Much more accurate than syringes Stopwatch Timing Allows accurate Timing. Filter Paper Discs Absorption of Catalase Absorbs Catalase and then can be used in reaction PONY vial Container for reaction Clear so allows reaction to be observed easily Razor Blade Trim plant material Allows small cuts so as radish can be used as much as possible. Very precise. Analysis Table of results for final experiment Concentration of Hydrogen Peroxide (%) Vol. of Buffer (cm�) Vol. of Hydrogen Peroxide (cm�) Time 1 (s) Time 2 (s) Time 3 (s) Average time (s) 6.0 0 5 1.25 1.26 1.24 1.25 4.0 1.6 3.3 1.31 1.31 1.32 1.31 2.0 0 5 1.47 1.48 1.37 1.44 1.6 1 4 2.48 3.01 2.79 2.76 1.2 2 3 4.22 4.18 4.94 4.45 0.8 3 2 5.95 6.27 6.03 6.08 0.4 4 1 7.24 6.19 6.42 6.61 N.B. as you can see, the top two rows of volume proportions are not corresponding to those below them. The concentration of the Hydrogen peroxide was tripled for these particular tests so that the reaction could be observed with a much higher concentration thus expanding the scope of results obtained. The graph of the results following the analysis shows that as the concentration of hydrogen peroxide increases, so does the rate of reaction thus proving my initial prediction correct. However, when the substrate concentration begins to increase further, it has a lesser effect on the rate itself. This is enzyme saturation (V-max) where the enzymes cannot work any faster and rate of reaction peaks. This is why we see the line in the graph levelling off. According to the collision theory, as substrate concentration increases, the number of particles present in the solution obviously increases. The likelihood of frequent and successful collisions between enzyme and substrate particles is greater, rate increases and so the reaction is carried out in a smaller time. A lower substrate concentration means less particles present and so the frequency and likelihood of a successful collision is decreased and thus the rate also. ...read more.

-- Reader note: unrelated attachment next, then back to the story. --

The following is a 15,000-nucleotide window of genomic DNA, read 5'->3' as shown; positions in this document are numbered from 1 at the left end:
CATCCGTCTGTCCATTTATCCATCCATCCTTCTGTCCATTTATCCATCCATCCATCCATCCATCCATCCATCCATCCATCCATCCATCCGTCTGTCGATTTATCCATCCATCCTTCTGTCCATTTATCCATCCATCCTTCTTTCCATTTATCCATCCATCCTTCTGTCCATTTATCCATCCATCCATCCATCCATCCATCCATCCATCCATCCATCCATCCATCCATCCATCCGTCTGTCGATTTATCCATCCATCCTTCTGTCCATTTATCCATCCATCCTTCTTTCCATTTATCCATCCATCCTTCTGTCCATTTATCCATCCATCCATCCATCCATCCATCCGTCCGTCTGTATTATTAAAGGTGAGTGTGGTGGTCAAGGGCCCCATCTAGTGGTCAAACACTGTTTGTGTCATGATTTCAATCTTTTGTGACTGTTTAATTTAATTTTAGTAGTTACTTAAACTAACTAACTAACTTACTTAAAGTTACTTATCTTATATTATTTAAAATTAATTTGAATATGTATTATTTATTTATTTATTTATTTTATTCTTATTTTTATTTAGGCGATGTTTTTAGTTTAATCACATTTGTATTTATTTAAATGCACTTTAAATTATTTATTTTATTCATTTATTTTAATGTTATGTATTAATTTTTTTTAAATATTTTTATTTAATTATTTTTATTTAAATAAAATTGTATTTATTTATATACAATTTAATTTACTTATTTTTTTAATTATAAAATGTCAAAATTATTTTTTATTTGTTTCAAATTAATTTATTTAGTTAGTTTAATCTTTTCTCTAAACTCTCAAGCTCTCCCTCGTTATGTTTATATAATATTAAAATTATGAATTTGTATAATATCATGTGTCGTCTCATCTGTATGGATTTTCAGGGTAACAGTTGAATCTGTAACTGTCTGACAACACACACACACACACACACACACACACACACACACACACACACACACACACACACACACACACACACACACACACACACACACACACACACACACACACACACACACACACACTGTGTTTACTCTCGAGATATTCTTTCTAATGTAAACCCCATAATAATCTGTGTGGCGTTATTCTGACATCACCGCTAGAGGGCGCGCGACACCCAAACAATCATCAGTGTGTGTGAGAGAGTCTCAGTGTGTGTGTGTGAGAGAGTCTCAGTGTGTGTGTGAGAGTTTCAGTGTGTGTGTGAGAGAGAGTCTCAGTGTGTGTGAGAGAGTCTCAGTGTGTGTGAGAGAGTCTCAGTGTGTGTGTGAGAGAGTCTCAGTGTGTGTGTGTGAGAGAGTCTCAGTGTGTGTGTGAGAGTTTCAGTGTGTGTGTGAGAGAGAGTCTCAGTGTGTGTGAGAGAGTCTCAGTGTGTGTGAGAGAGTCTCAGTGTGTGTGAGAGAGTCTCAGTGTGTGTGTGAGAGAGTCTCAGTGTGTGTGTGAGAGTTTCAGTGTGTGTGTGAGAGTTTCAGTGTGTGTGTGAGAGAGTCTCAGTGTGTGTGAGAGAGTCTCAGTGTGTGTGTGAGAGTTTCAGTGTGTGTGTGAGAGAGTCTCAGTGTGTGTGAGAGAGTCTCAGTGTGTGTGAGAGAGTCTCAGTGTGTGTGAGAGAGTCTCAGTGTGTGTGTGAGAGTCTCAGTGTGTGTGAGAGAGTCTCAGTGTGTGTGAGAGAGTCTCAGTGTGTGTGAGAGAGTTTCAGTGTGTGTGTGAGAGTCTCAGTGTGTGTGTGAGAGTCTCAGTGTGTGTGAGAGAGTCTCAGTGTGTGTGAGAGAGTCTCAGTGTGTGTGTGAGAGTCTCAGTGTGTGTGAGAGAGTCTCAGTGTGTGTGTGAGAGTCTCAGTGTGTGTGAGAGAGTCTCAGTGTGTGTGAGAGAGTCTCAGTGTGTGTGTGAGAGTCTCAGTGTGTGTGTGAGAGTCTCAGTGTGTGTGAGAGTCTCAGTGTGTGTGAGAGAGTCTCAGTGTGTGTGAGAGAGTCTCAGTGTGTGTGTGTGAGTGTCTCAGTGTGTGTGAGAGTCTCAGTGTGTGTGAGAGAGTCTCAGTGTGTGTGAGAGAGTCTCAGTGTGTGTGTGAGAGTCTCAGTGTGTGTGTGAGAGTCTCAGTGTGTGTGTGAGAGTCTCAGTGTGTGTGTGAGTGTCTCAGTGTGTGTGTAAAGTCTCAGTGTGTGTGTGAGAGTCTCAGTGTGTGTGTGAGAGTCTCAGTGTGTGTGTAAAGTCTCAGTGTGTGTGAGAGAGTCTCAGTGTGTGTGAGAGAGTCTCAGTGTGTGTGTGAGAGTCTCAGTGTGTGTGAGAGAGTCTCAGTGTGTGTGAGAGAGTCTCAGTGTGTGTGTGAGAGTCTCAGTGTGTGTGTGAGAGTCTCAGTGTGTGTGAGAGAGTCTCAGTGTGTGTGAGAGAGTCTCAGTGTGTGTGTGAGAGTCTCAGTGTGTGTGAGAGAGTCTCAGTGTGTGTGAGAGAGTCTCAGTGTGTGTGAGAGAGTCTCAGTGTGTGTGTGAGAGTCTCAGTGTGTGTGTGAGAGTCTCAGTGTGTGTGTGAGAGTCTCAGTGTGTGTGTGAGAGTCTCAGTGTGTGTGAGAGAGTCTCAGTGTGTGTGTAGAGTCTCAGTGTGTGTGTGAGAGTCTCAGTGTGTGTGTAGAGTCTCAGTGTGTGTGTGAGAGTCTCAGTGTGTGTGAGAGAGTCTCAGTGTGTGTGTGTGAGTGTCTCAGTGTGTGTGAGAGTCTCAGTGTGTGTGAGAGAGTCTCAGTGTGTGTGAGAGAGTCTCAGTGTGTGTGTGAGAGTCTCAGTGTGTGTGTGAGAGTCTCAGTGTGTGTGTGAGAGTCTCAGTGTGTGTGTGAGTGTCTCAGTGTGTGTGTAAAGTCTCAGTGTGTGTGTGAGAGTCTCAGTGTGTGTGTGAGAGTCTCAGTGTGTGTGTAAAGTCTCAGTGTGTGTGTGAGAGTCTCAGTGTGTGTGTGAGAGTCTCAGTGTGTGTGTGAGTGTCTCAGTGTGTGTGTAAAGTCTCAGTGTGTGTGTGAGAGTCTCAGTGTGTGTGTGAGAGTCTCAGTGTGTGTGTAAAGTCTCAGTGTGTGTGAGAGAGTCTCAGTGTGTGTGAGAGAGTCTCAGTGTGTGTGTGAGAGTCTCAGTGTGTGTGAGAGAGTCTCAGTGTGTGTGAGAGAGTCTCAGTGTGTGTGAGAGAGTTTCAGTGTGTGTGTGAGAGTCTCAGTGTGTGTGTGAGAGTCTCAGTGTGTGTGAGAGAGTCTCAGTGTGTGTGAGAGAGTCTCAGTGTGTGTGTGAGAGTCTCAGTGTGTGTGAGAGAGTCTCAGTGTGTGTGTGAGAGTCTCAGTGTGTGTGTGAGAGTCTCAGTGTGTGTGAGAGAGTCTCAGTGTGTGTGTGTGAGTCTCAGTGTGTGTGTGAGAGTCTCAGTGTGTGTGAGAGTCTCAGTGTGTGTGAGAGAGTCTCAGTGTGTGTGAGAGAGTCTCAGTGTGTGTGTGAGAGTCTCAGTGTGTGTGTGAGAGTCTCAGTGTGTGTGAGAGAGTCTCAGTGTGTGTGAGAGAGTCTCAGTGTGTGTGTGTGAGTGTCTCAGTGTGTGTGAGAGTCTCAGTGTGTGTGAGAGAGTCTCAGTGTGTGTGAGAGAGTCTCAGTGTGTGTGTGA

The resistance of the motion due to its position meant that times would vary thus hindering or promoting the rate. Usually the rate was promoted when the disc would float to the top in a vertical position giving least resistance and thus increasing the rate of reaction. This would account for the one anomalous result noted in the experiment. One set of anomalous results was obtained and I believe this was due to inaccurate measuring of solutions for one particular concentration of hydrogen peroxide. Their presence was not crucial to the experiment and the particular results were therefore left out of the graph and trend line. Other than for the set of anomalous results the rest of the measuring would appear to have been done accurately using marked syringes, one for each solution so as not to mix them and affect results. The results obtained were reliable, even the error bars which were small were very close to the trend line. Larger error bars would suggest a less accurate and reliable experiment with very variable results where as smaller ones would suggest a much more accurate experiment. I don't believe my trend line would be greatly affected if my error bars were smaller. A changed trend line would probably change the possible conclusions drawn but this does not apply to my experiment. In conclusion I can say that my initial prediction was right and that the rate of reaction increases with a greater substrate concentration. It is clear in the results table and graph that this is true. It was also proved right that enzyme saturation (V-Max) would occur when a significantly large amount of substrate was used in the test and this is shown in the graph where the line levels out towards the higher concentration of Hydrogen Peroxide. I am confident that my results are correct because the Rs value worked out in the analysis was 1 which signifies a perfect correlation of results. The fact that it is a positive number also shows that there is a positive correlation as was predicted. ...read more.